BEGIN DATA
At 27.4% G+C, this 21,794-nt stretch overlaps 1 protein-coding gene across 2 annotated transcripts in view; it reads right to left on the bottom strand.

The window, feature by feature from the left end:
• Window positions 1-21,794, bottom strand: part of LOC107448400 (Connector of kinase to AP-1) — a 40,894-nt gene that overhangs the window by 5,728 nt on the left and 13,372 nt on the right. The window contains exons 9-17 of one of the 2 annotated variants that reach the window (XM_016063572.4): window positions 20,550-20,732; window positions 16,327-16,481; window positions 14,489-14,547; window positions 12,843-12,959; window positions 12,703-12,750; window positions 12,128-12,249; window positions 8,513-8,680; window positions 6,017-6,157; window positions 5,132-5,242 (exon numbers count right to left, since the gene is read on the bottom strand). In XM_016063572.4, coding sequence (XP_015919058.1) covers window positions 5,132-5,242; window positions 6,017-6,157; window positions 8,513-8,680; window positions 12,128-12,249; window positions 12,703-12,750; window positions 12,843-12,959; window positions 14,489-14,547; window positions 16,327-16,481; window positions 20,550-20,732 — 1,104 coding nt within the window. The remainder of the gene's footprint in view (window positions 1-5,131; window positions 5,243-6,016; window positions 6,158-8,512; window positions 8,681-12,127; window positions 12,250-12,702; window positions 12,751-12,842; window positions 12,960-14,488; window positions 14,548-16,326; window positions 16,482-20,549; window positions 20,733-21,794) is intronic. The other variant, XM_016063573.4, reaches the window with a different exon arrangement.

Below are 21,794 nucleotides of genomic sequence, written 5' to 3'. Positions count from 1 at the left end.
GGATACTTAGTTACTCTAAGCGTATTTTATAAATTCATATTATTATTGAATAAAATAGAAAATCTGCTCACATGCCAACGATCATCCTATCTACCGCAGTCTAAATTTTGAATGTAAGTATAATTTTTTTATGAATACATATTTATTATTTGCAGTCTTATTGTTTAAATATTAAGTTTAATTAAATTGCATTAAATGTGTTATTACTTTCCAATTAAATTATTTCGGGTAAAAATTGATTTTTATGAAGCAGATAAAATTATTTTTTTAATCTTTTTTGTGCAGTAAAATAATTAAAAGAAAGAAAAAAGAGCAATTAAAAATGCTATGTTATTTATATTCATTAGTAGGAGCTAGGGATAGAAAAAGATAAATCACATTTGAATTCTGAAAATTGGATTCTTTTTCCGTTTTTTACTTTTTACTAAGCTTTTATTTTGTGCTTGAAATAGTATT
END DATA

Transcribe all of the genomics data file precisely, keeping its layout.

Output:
At 27.4% G+C, this 21,794-nt stretch overlaps 1 protein-coding gene across 2 annotated transcripts in view; it reads right to left on the bottom strand.

The window, feature by feature from the left end:
• Window positions 1-21,794, bottom strand: part of LOC107448400 (Connector of kinase to AP-1) — a 40,894-nt gene that overhangs the window by 5,728 nt on the left and 13,372 nt on the right. The window contains exons 9-17 of one of the 2 annotated variants that reach the window (XM_016063572.4): window positions 20,550-20,732; window positions 16,327-16,481; window positions 14,489-14,547; window positions 12,843-12,959; window positions 12,703-12,750; window positions 12,128-12,249; window positions 8,513-8,680; window positions 6,017-6,157; window positions 5,132-5,242 (exon numbers count right to left, since the gene is read on the bottom strand). In XM_016063572.4, coding sequence (XP_015919058.1) covers window positions 5,132-5,242; window positions 6,017-6,157; window positions 8,513-8,680; window positions 12,128-12,249; window positions 12,703-12,750; window positions 12,843-12,959; window positions 14,489-14,547; window positions 16,327-16,481; window positions 20,550-20,732 — 1,104 coding nt within the window. The remainder of the gene's footprint in view (window positions 1-5,131; window positions 5,243-6,016; window positions 6,158-8,512; window positions 8,681-12,127; window positions 12,250-12,702; window positions 12,751-12,842; window positions 12,960-14,488; window positions 14,548-16,326; window positions 16,482-20,549; window positions 20,733-21,794) is intronic. The other variant, XM_016063573.4, reaches the window with a different exon arrangement.

Below are 21,794 nucleotides of genomic sequence, written 5' to 3'. Positions count from 1 at the left end.
GGATACTTAGTTACTCTAAGCGTATTTTATAAATTCATATTATTATTGAATAAAATAGAAAATCTGCTCACATGCCAACGATCATCCTATCTACCGCAGTCTAAATTTTGAATGTAAGTATAATTTTTTTATGAATACATATTTATTATTTGCAGTCTTATTGTTTAAATATTAAGTTTAATTAAATTGCATTAAATGTGTTATTACTTTCCAATTAAATTATTTCGGGTAAAAATTGATTTTTATGAAGCAGATAAAATTATTTTTTTAATCTTTTTTGTGCAGTAAAATAATTAAAAGAAAGAAAAAAGAGCAATTAAAAATGCTATGTTATTTATATTCATTAGTAGGAGCTAGGGATAGAAAAAGATAAATCACATTTGAATTCTGAAAATTGGATTCTTTTTCCGTTTTTTACTTTTTACTAAGCTTTTATTTTGTGCTTGAAATAGTATT